What the Opthamologist Taught Me about Art

Posted By on May 21, 2017

A few months ago, just after my 50th birthday, I went for my biannual ophthalmology appointment. The doctor said, among other things, “Well, your cataracts aren’t progressing too quickly.”

Wait, cataracts?

The way she worded it revealed two things to me. 1: I had cataracts. 2: She had known it since at least six months ago. I asked the obvious, enlightened question: “Huh?” She looked at me quizzically and repeated the comment. “I didn’t know I had cataracts. I don’t think it was mentioned before…” Between the offhanded comment and the fact that the drops in my eyes prevented focus, I probably looked bewildered.

“Most people don’t like being reminded of their age.”

Fair enough assumption, I guess. It was a week after my fiftieth birthday. But I’ve never been bothered by the thought of growing old. Grey hair doesn’t bother me, and I’m rather pleased to see that mine is growing in silver. I love the idea of growing old with my husband and maybe even someday living alone with him in retirement. (I’m not counting my chickens on that one, since Curtain Climber was an after-40 baby.) I had a whopper of a surprise birthday party, with even most of my out of town family there. It was a good start to a promising decade.

It wasn’t until a month or two later that I found myself increasingly starting projects and not finishing. I don’t mean like starting a painting or a journal. I mean like learning a new skill. Taking a class. Keeping an art journal, starting a YouTube channel. And it wasn’t till two months later that I realized that my conviction that I didn’t really have a bucket list wasn’t accurate. I had one, it turns out. It’s just that it wasn’t about travel or parachuting. It was mostly about learning.  I want to learn to draw, and to use Adobe Illustrator. I want to learn how to organize my life and how to make a Coptic stitched journal. I want to take a class about  drawing faces, and a class about running a business, and on the side I want to learn watercolor and redstone design. It turns out there is just not enough time in the day, or even in the year, for all that I want to do right away. And ever since I hit 50, I have this frantic urge to do it all. I want to be a better me, and if I try to do all of these growing and learning things I will be in way over my head. If my idea of success is to accomplish all the things I want to accomplish, then I will surely fail.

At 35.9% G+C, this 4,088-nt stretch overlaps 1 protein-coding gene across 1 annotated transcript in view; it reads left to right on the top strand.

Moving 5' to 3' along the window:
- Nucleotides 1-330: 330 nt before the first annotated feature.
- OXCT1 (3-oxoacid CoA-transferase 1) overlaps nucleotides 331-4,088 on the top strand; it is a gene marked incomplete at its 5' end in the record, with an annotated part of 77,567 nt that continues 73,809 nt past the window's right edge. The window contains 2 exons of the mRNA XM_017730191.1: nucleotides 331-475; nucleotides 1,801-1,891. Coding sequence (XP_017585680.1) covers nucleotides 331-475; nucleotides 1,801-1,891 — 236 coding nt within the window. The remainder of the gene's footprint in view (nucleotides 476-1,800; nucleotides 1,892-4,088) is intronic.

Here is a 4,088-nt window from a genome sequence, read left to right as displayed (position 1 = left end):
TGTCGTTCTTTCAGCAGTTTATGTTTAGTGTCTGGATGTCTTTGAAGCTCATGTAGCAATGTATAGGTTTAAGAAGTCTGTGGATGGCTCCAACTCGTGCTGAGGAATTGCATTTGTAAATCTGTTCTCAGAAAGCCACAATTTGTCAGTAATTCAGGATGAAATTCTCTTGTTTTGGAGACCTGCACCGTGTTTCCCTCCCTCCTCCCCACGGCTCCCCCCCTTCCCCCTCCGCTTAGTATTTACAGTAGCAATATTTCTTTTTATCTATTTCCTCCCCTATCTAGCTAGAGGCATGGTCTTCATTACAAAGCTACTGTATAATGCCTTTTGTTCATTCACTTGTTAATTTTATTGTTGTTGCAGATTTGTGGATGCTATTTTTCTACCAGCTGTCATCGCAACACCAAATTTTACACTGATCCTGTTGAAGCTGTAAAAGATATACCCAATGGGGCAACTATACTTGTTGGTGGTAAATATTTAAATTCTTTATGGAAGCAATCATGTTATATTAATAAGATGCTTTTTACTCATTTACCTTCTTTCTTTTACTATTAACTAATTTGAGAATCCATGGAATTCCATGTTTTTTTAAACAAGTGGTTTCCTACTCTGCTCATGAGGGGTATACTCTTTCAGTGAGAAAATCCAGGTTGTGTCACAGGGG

If, however, my main goal is to praise God, I have time for it. I have time to honor Him whether it’s through formal prayer or through painting. I don’t have to do everything. I only have to do one thing, and let the rest serve as a tool in the quest to reach my Father’s house by nightfall. And I will be delighted to show up there with grey hair and wrinkles.


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